Happy Columbus Day! Banks closed, stocks up, all is well. For now…
WASHINGTON – Today is one of those weird days on the market. With banks closed and with bonds not trading, stocks – which are trading – are up. Most of the time on a national holiday, everything, including stocks, is closed for trading. But not so today. As a result, market stats might be a bit skewed, as more skeptical players like the bond ghouls are on holiday. At any rate, that means that at least for today, it’s Happy Columbus Day for the bulls. With stocks up, what’s not to like?
Tomorrow, we might find this situation valid. But today, who knows? We’ll just enjoy our happy Columbus Day, and worry about Newtonian stock market physics tomorrow.
A really Happy Columbus Day for Amazon.com. So far…
Speaking of a happy Columbus Day, techs are up big time today after spending most of September in a state of slow strangulation. In fact, as we write this today, Amazon (NASDAQ:AMZN) shares are in the midst of a moon-shot day, up a colossal $203.35 (+ $6.01%) as we write this article Monday mid-afternoon. That puts the shares at $3,488.4525 currently. For obvious reasons, being middle-class investors, we only own a tiny number of these very costly shares. But they’re helping the bottom line considerably today.
We do think these shares should be split, à la Apple (NASDAQ:AAPL). But the fashion in Amazon and Google circles today is to keep those share prices free of splits, like Warren Buffett with Berkshire Hathaway. It’s an upper class thing, we think. Or maybe at prices like these, the Buffetts and Bezoses of the world are telegraphing that they don’t want too many little guys accumulating their shares. Whatever the case, it’s a fun day for Amazon shareholders today.
Will Mr Market’s Tuesday attitude give us a Happy Columbus Day sequel?
Days like today are a bit unreal. Ao we can’t help thinking there’s a better than even chance Mr Market will reverse on us tomorrow. But what’s really going on. Preferred stock guru Tim McPartland may have a partial answer to that question in his lead column today.
“Last week the S&P500 was up by almost 4%. The markets are waiting and betting on a stimulus package from congress and as has been the case all year (or actually a few years) massive liquidity simply keeps moving markets higher. This likely won’t end well, but whether the reckoning comes next week, next year or in 5 years no one knows.
“The 1 year treasury closed around .78% on Friday after knocking on the door of .80% all week. This was an increase of about 8 basis points from the close the previous Friday. I suspect if we do get a stimulus package soon we will see an interest rate pop that will put us up in the 1% area (or maybe I am still in my dreams from last night)…
“Just like common stocks last week income issues took the opportunity to move to the highest levels since early March…
“Obvious[ly,] the move higher in interest rates had little affect on price movements–as expected. Seasoned holders of income issues know that ‘speed kills’–slow movement in rates will have little affect on pricing.”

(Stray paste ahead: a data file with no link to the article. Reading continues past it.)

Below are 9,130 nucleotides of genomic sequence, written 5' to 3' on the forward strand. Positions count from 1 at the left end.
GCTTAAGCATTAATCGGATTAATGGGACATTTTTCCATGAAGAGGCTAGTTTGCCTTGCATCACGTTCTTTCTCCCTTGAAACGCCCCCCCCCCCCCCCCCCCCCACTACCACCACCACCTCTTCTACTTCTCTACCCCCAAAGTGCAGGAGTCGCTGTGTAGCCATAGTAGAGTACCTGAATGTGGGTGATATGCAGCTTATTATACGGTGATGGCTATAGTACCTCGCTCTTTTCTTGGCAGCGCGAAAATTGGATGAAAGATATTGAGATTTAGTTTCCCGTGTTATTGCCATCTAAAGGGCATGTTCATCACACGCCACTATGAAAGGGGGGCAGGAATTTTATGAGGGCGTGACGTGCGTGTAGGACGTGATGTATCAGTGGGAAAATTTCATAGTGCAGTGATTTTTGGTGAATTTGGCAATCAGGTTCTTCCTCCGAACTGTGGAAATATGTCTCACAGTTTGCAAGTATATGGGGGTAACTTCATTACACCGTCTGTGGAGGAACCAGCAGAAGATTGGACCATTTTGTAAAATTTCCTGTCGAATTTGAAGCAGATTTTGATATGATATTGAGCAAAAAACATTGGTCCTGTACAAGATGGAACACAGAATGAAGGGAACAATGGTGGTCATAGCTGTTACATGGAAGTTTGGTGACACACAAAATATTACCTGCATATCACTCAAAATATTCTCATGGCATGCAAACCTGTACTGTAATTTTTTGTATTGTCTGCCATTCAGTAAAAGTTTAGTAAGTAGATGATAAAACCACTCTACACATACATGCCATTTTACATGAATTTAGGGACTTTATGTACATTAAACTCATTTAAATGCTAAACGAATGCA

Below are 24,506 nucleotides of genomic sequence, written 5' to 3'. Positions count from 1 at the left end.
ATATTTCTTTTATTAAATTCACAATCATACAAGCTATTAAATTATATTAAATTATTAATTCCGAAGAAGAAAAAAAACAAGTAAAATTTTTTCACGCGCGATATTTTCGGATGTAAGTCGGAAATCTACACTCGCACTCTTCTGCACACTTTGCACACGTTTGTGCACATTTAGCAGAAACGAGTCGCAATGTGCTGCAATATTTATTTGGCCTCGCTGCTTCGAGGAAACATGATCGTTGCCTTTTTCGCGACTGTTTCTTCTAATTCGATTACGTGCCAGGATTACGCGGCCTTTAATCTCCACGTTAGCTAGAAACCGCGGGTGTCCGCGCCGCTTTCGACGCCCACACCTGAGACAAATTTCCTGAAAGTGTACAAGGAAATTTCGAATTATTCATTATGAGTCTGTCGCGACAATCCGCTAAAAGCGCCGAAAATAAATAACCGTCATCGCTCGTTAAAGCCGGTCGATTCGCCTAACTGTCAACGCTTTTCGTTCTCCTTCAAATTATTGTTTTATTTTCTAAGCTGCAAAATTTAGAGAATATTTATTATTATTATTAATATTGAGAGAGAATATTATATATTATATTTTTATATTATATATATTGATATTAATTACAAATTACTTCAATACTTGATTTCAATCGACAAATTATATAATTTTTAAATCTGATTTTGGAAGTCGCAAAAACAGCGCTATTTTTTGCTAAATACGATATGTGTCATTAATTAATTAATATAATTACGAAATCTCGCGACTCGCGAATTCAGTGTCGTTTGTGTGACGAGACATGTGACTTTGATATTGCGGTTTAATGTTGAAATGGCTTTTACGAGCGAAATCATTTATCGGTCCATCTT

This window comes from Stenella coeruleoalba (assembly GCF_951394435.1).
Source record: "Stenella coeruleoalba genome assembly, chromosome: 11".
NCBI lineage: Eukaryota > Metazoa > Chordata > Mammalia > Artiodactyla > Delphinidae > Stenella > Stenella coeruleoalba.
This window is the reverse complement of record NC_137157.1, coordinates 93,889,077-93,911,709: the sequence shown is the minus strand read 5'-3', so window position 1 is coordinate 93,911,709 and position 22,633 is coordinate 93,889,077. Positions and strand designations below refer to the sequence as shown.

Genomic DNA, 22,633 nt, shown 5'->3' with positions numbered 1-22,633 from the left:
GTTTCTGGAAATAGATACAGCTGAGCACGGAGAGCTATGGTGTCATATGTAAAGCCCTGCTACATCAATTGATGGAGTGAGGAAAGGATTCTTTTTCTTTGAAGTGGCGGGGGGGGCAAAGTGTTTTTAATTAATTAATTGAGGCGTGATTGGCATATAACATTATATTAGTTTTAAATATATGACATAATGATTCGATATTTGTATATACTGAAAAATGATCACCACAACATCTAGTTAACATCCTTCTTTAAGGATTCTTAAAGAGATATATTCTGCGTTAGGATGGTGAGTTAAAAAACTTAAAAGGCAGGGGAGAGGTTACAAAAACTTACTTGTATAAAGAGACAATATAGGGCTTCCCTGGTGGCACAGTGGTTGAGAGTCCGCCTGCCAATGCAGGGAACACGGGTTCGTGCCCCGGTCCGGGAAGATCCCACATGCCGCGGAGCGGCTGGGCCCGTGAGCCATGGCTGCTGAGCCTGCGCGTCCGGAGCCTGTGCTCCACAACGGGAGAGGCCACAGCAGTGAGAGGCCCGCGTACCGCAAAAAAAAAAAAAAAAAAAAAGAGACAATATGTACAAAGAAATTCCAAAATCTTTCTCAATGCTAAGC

Bulls and optimists remain guarded
“I would currently describe myself as a “cautious bull,” in that I recognize that the market is trending higher, I’m prepared to follow that trend as long as it continues, and I’m always looking for some signs of potential weakness and/or exhaustion.
“Over the last two weeks, I’ve seen many of the most negative market conditions, particularly in the area of breadth, transition from distribution phase to accumulation phase. This suggests that the recent upswing to push the S&P 500 back above 3400 is not just based on a relatively small number of mega cap names, but rather a broader increase based on widespread participation.”
That would be nice. It would certainly get us out of the trading rut we’ve been in since August. In general, the market still appears unable to break through to new highs, always stopping at the resistance point engraved on the charts at the previous market highs.
Earnings season and beyond…
It’s also the beginning of another earnings season. Again. So investors will be eagerly looking for at least one of two things to happen
- Individual stocks experience a significantly lower loss-per-share than they did in the previous quarter; or
- Individual stocks break out into unexpected profitabilit. This might demonstrate that Trump and the Fed really have re-ignited much of the US economy. That, in turn, might cause a return to the animal spirits we saw in January-February, pre-Covid-19.
But Nancy Pelosi’s CPUSA-affiliated party wouldn’t like that. It might interfere with their Marxist revolution.
But what the heck. Let’s enjoy a bullish Happy Columbus Day today. At least it looks like we’ll close on a bullish note. And tomorrow is another day.
But perhaps it might be prudent to leave on a cautious note. Gold and silver aficionado Jesse, proprietor of Jesse’s Café Américain reminds us today of a gloomy but thoughtful quote from off-the-wall detective Rust Cohle (Matthew McConaughey). Rust was one of a pair of co-stars who transformed the gritty Season I of “True Detective” into a high art mini-series masterpiece.
“Time is a flat circle. Everything we have done or will do we will do over and over and over again — forever. This place is like somebody’s memory of a town, and the memory is fading. It’s like there was never anything here but jungle. “– Rust Cohle, True Detective
— Headline image: Replicas of the Pinta, Niña and the carrack Santa Maria. Lying in the North River, New York. The the trio of replicas crossed from Spain to be present at the 1893 World’s Fair at Chicago. Image and part of this caption via Wikipedia entry on Christopher Columbus. Appears in History of the United States, volume V. Charles Scribner’s Sons, New York. 1912. This work is in the public domain in the US.